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7th October 2019 Comments Off on Cricviz Analysis: Brandon King Views: 1019 News

Cricviz Analysis: Brandon King

Guyana Amazon Warriors are a phenomenon. Their victory over Barbados Tridents in Qualifier 1 was their eleventh consecutive win, and one which puts them in the box-seat for their first ever CPL title. Even with their regrettable record of having been runners-up on four occasions in the competition, you would be a brave punter to bet on them stumbling at the final hurdle this time round.

As with all the best sides, they are not reliant on any single individual. A talented squad with men at varying stages of their careers, from the experience of Imran Tahir and Shoaib Malik to the youthful exuberance of Nicholas Pooran and Shimron Hetmyer, Guyana have had performers for all seasons. Proven run scorers and wicket takers have been blended with potential superstars and it’s paid off wonderfully. Yet one man has stood above them all.

Brandon King, a 24 year old opener from Kingston, has taken this CPL season by storm. A brilliant century in yesterday’s match was, for many, the moment when they truly clued into the youngster, but he has been dominating throughout the entire year. 453 runs in just 11 innings is elite level run scoring, but to match that with a scoring rate of 9.06rpo shows that the Warriors have a truly special talent on their hands. Nobody in this season has scored more runs than the Jamaican. Substance, with style, at lightning pace – King seems to have it all.

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To an extent, King has come out of nowhere. His 2019 CPL season tally almost doubles his career runs before this competition. Relatively quiet years in the two previous CPLs giving no indication as to what was in store, but his ability is clear. For some who’ve been watching him over the last few years, this has been a case of immense potential being fulfilled rather than a madcap bolt from the blue.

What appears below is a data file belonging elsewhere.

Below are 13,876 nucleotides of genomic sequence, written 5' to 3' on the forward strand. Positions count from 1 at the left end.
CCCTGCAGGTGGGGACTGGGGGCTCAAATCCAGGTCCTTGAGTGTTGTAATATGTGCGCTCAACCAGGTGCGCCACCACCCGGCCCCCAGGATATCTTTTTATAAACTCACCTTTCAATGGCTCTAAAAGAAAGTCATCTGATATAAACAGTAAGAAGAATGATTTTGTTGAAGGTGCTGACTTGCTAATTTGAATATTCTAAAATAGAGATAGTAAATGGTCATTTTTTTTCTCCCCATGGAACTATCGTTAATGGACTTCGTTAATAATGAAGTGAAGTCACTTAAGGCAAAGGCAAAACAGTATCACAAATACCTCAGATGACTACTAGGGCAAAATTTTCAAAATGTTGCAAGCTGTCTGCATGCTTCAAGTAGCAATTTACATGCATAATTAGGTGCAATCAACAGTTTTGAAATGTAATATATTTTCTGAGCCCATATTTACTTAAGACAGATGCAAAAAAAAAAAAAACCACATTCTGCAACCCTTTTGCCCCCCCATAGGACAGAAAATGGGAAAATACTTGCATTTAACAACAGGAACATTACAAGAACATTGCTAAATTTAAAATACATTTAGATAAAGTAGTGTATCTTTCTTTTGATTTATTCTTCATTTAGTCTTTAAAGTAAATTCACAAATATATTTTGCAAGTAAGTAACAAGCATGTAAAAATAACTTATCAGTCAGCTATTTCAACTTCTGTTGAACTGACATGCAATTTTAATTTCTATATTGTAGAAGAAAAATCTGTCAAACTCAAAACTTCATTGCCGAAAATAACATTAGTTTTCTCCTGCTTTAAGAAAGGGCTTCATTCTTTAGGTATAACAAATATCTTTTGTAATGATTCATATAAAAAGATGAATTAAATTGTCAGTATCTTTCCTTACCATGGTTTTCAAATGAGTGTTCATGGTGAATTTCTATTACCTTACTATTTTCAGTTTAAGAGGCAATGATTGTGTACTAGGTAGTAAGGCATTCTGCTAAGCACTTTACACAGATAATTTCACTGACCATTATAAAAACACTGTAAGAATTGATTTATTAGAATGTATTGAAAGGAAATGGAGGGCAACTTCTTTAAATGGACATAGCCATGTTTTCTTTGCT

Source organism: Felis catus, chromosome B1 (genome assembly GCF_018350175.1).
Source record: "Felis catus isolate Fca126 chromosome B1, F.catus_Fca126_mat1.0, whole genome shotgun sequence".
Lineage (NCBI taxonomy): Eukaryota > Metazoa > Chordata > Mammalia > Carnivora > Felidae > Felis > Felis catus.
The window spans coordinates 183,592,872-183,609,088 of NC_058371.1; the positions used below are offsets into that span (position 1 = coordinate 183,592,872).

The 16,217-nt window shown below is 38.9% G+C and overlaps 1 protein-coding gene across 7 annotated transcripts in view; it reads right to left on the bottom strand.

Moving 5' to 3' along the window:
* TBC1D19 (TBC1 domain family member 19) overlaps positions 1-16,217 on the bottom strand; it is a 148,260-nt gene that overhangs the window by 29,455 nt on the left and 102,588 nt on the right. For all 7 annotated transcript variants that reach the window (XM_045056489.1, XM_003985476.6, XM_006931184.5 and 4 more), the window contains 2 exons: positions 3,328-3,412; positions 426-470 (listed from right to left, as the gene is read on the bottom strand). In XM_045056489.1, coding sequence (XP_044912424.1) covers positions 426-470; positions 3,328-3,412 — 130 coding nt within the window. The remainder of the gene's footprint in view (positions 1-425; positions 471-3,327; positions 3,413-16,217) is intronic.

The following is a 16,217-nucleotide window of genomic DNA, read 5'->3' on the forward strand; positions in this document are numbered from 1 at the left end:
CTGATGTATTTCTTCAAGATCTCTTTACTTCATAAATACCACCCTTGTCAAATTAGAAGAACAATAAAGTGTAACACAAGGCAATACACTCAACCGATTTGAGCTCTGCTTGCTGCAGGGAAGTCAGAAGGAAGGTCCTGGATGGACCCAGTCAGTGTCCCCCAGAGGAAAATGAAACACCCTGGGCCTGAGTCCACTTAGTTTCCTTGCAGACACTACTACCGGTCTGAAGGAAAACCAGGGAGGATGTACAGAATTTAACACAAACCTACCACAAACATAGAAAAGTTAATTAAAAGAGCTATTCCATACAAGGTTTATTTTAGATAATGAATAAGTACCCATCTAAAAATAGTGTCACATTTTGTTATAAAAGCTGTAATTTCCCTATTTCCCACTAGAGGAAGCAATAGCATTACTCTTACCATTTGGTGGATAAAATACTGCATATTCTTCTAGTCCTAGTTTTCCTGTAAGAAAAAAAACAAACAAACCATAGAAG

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One thing of note, and a suggestion of King’s slightly unorthodox ability, is his record against left-arm orthodox spinners. Ordinarily, a spinner turning it away from the batsman like a SLA to a RHB, would be a good match-up for the bowler – but King has destroyed everything in front of him. Scoring at faster than 10rpo is outstanding.

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King has been prolific behind square on the offside, a strong cutter with fast hands who has been carving the ball away with regularity over the last month or so. Against pace, his runs have primarily come through that zone or midwicket, a simple method which gives him scoring options all around the ground – dominant on both sides of the wicket, reliant on neither.

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Against spin, that midwicket zone has still been the most productive for King. More broadly, King’s game is power, in front of square – only a handful of his runs against spin have come behind the wicket.

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The fact that King has blossomed to the extent he has is an enormous reason for Guyana’s success. Yesterday, King’s century meant that Pooran and Sherfane Rutherford – two of the most explosive domestic batsmen in the competition – weren’t needed until the final two overs, with Rutherford not needed at all. The strength in depth, and the fearsome nature of Guyana’s middle order, is obviously exaggerated by the dominance at the top. As is often mentioned, the battle to get into the Windies T20 top-order is fiercely competitive, but King has put himself right at the front of the queue of the new generation banging the door down for selection. If he can lead Guyana to their inaugural title, then he might find that the door opens for him.


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